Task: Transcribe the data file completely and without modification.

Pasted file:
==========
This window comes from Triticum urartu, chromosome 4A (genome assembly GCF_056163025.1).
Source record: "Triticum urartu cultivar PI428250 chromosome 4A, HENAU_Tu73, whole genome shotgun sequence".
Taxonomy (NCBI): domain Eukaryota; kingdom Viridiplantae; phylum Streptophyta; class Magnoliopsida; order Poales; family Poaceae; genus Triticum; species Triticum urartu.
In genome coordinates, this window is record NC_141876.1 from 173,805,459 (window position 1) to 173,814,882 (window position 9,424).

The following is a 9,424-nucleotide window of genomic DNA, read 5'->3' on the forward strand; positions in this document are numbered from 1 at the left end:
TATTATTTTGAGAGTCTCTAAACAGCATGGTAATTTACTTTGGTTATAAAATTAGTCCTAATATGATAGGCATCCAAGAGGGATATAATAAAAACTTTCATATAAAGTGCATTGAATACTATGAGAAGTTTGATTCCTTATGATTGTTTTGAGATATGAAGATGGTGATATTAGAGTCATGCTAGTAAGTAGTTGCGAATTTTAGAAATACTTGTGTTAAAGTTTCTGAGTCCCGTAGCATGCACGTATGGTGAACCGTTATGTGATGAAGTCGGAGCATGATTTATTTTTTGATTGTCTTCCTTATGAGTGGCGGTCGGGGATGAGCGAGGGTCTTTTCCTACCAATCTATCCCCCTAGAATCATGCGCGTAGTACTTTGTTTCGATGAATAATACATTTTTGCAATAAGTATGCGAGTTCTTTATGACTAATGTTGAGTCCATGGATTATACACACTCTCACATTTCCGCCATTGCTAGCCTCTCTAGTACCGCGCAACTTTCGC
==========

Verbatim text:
This window comes from Triticum urartu, chromosome 4A (genome assembly GCF_056163025.1).
Source record: "Triticum urartu cultivar PI428250 chromosome 4A, HENAU_Tu73, whole genome shotgun sequence".
Taxonomy (NCBI): domain Eukaryota; kingdom Viridiplantae; phylum Streptophyta; class Magnoliopsida; order Poales; family Poaceae; genus Triticum; species Triticum urartu.
In genome coordinates, this window is record NC_141876.1 from 173,805,459 (window position 1) to 173,814,882 (window position 9,424).

The following is a 9,424-nucleotide window of genomic DNA, read 5'->3' on the forward strand; positions in this document are numbered from 1 at the left end:
TATTATTTTGAGAGTCTCTAAACAGCATGGTAATTTACTTTGGTTATAAAATTAGTCCTAATATGATAGGCATCCAAGAGGGATATAATAAAAACTTTCATATAAAGTGCATTGAATACTATGAGAAGTTTGATTCCTTATGATTGTTTTGAGATATGAAGATGGTGATATTAGAGTCATGCTAGTAAGTAGTTGCGAATTTTAGAAATACTTGTGTTAAAGTTTCTGAGTCCCGTAGCATGCACGTATGGTGAACCGTTATGTGATGAAGTCGGAGCATGATTTATTTTTTGATTGTCTTCCTTATGAGTGGCGGTCGGGGATGAGCGAGGGTCTTTTCCTACCAATCTATCCCCCTAGAATCATGCGCGTAGTACTTTGTTTCGATGAATAATACATTTTTGCAATAAGTATGCGAGTTCTTTATGACTAATGTTGAGTCCATGGATTATACACACTCTCACATTTCCGCCATTGCTAGCCTCTCTAGTACCGCGCAACTTTCGC